Call Santa’s Hotline
There’s no need to sit on his lap — just leave Santa a voicemail.
Santa’s Hotline, a free service offered by Long Beach-based company FreeConferenceCall.com, allows youngsters and kids-at-heart to leave voicemail messages for Mr. Claus so that the big man knows what to leave under the tree.
Parents: If your little ones use a cell phone to call the hotline, Santa will send you a text so that you can play back your child’s message and share it with friends and family.
Thinking beyond the more traditional letters to Santa, FreeConferenceCall.com opened the hotline in 2009 and the popularity of the service quickly ballooned from a few friends and family members calling in to millions of annual calls.
Company officials said people of all ages call in asking for anything from baby brothers to hot blondes to store bought presents.
Reach the North Pole at (319) 527-2680.
Forbidden City Gone
A popular Chinese and Japanese dining destination in Marina Pacifica closed its doors last week after doing business for eight years.
Forbidden City, founded by owner Gao Yan and general manager Michael Brausen back in 2010, took over a large restaurant space at 6380 E. PCH that they decorated with an elaborate 66 tons of fung shui materials.
Brausen and Yan, who have since gotten married, could not immediately be reached for comment, but the restaurant’s social media feed confirmed the closure last week with the post: “Forbidden City restaurant close business. No longer open from today.” People responded with dozens of comments lamenting the loss.
The Saturday after Thanksgiving, known among holiday shoppers as Small Business Saturday, mobilizes many area mom-and-pops to offer special events and discounts in-store.
Among those making Small Business Saturday their own, Prism Boutique and other shops along East Fourth Street are coordinating their third annual Local Holiday Block Party from 11 a.m. to 4 p.m.
Prism owner Dayna Mance said the event centered at her shop at 406 Termino Ave. is an opportunity for shoppers to meet local designers, hang out with business owners and get shopping done early, with “satisfaction that you supported independent makers.” Attendees can expect vendor pop-ups as well as coffee, kombucha, artisanal bread, crafts for kids and more at Prism Boutique, Pop Society and Flux Art Space. Visit PrismBoutique.com/shoplocal for details.
The Streets shopping center downtown also is hopping on the Small Business Saturday bandwagon, joining the Downtown Long Beach Alliance's Shop Small Campaign.
Many businesses at The Streets, including Burgerim, The Pie Bar, Loiter Galleries, and Romeo Chocolates — which is home to the Willmore City Heritage Association's gigantic gingerbread village on display now — are offering specials on November 24.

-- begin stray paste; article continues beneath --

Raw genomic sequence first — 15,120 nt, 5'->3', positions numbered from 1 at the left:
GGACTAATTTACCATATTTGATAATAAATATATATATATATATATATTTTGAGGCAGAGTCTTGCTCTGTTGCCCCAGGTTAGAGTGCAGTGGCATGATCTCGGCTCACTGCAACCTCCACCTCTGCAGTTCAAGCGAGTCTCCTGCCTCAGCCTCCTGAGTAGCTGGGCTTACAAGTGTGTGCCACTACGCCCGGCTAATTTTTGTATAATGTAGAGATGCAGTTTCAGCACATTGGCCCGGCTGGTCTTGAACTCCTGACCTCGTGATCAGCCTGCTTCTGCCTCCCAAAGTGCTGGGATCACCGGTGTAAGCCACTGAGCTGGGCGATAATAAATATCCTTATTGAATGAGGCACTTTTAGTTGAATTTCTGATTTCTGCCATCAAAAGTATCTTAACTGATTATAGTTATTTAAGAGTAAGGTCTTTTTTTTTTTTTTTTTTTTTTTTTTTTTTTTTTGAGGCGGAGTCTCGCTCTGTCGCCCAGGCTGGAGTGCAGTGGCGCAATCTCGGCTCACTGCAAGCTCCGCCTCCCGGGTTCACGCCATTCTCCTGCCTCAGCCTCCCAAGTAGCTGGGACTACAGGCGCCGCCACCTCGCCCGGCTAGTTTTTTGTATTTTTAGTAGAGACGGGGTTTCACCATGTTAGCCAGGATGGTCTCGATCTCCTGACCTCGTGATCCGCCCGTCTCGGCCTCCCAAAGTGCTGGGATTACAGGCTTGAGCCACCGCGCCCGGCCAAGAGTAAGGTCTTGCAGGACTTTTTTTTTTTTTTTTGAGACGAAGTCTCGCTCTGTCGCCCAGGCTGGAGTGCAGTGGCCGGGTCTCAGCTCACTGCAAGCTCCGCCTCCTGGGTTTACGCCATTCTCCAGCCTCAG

DLBA officials are creating "Loopville" at The Loop public art installation at the corner of Ocean Boulevard and Pine Avenue, activating that area with photo opportunities with The Grinch, entertainment, crafts and themed food and drinks. Free trolleys will take guests to various locations downtown for shopping and dining.
“The DLBA has created a great opportunity for us to join in their Shop Small promotion to help promote small business throughout downtown and at The Streets,” said Tony Shooshani, managing member of Shooshani Developers. “The Streets is uniquely positioned in the heart of downtown and offers a range of retail and dining options for holiday shoppers."
Also, happening in Belmont Shore, shoppers can enjoy free two-hour metered parking during Shop Small Saturday.
Further north, Bixby Knolls businesses are participating with a wide range of freebies and specials. They include everything from a free 30-minute workout at Commit 2 Fit to a free "basket of goodness" from EJ's Pub to anyone with a receipt from a Bixby Knolls small business.
October cargo traffic broke records for the second consecutive year, according to officials with the Port of Long Beach.
Volumes increased 5.4 percent compared to the same month in 2017.
October’s numbers also reflected the third-busiest month in the Port’s 107-year history, officials said, noting that marine terminals handled 705,408 twenty-foot equivalent units (TEUs, the standard cargo measurement).
Inbound containers increased 7.4 percent, while exports experienced a 5 percent decline, and empty containers shipped overseas grew 8.5 percent.
Port of Long Beach Executive Director Mario Cordero said the results illustrate the evolving effects of the U.S.-China trade war.
“Our higher import volumes suggest some retailers expect U.S. consumers will be big spenders this holiday season,” he explained. “Other importers are rushing shipments to beat escalating tariffs. At the same time, the trade war has clearly slowed American exports to China.”
Through October, the port has moved 6,727,542 TEUs this year, which is 7.9 percent higher than cargo movement during the same time period in 2017, when the Port broke its annual mark for cargo volume.
“We are on track to once again break our full-year record,” Long Beach Board of Harbor Commissioners President Tracy Egoscue said.
For monthly cargo numbers, visit POLB.com/stats.